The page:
On the brighter side, the proposed changes would include the ability for employees who choose to retire early (but not before 60) to take advantage of the scheme by giving 12 months notice of their planned retirement.

While welcoming the increased flexibility, Amicus believes that the reduced benefit and more onerous eligibility requirements would constitute a detrimental change to the contract of employment. As HR are unable to produce evidence that the change from contractual to non-contractual really took place, your reps also believe that this contractual entitlement applies to all employees irrespective of their date of joining.

The company’s focus appears to have moved off resolving the issue and we don’t know when the company intends to announce specific proposals.

If you have concerns about the current interpretation of the scheme or about the proposed changes, please contact Amicus reps Robert Williams (Wilf), Dave Francis, Joe Harrison or Alasdair Lewis.

Posted by IMH at 04:54 PM | Comments (0)

Changes to Terms & Conditions

The issue of changes to Terms & Conditions (Ts & Cs) pops up its ugly head from time to time. Sometimes it's because a group of employees will be TUPEing out of Fujitsu, and need to be clear what their current Ts & Cs are. Sometimes it's because the company wants to "harmonise" contracts for a group. Sometimes managers just seem to make changes on a whim.

The report from the Amicus group in Manchester on the 13th illustrated how beneficial it can be to discuss any potential changes formally. The earlier in the process you discuss the situation with your rep, the better your changes of influencing the outcome.

What is your contract?

The first step is to know what your current contract is.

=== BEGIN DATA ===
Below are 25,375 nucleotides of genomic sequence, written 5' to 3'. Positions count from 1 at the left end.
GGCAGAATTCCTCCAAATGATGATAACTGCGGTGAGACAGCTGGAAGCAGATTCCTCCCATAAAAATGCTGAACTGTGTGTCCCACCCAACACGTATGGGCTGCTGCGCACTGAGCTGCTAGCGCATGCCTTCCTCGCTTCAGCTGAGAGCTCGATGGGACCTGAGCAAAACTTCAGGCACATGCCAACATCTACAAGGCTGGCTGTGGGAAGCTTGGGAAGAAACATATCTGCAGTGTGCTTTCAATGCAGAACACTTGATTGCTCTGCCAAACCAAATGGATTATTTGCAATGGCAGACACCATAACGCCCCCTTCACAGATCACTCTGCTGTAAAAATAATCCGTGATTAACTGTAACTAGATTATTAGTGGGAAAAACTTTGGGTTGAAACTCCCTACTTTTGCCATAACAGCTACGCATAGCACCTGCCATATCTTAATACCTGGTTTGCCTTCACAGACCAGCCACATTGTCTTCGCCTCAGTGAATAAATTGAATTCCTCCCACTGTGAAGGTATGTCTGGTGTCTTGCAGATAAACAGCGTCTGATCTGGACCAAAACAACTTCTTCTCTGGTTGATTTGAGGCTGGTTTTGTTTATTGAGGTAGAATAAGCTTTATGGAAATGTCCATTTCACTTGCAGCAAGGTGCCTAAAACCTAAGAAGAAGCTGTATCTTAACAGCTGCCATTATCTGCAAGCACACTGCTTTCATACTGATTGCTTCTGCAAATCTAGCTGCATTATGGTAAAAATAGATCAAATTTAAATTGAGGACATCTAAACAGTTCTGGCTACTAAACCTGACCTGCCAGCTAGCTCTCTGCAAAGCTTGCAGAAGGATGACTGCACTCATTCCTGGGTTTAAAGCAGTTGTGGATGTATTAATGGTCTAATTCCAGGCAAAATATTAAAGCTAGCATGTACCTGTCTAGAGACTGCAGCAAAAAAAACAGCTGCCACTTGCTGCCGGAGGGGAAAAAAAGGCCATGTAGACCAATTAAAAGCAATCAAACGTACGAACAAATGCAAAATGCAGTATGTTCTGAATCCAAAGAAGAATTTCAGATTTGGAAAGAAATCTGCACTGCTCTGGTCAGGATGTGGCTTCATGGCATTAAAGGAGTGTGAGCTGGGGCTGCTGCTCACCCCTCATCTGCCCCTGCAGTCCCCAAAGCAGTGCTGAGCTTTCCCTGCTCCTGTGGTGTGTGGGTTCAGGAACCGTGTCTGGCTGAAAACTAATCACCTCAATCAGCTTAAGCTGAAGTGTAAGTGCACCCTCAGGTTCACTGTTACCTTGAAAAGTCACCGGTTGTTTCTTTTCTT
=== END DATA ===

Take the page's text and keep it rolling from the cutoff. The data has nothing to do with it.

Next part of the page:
Legally, your contract is the whole agreement between you and your employer. It might include a piece of paper you signed when you first took a job here, various letters telling you your pay had increased, job had changed etc, collective agreements, company policies, and even points that are not written down anywhere such as "custom and practice". That's all very well, but it means it's hard to work out exactly what your contract is. Here are some suggestions that you can do today to prepare for the future:

1) Keep key documents together in a safe place. That includes any letters from the company which you think might be a change to your contract, benefit statements etc, along with evidence of any custom and practice that you might need in the future.

2) Print off and keep a copy of all your details on Self Service (

3) All employees have a legal right (under the Employment Rights Act 1996) to a written statement of particulars of the principal terms of their contract. If you don’t have these terms clearly documented, it can be useful to ask the company for an up-to-date statement of this kind.

4) You can ask to see your personnel file, but you may be charged a small fee for this.

If you do get information from the company, it is important to CHECK IT. Experience shows that the company's records are far from reliable - many were lost in fires or the bombing of the Arndale Centre, and many key documents were never filed in the first place. If you disagree with what you're told, CHALLENGE IT. Don't ignore it – if you don’t challenge it immediately, you may find it harder to challenge later.

How contracts get changed

A very common way for contracts to change is that a manager asks you to do something, and you do it. If you work under a "new arrangement" for a while without formally lodging your objection, you may find that your contract has changed as a result. Similarly, if you are sent a letter informing you of a change, it is not necessary for you to sign anything for that to result in a change to your contract - merely failing to object may be enough.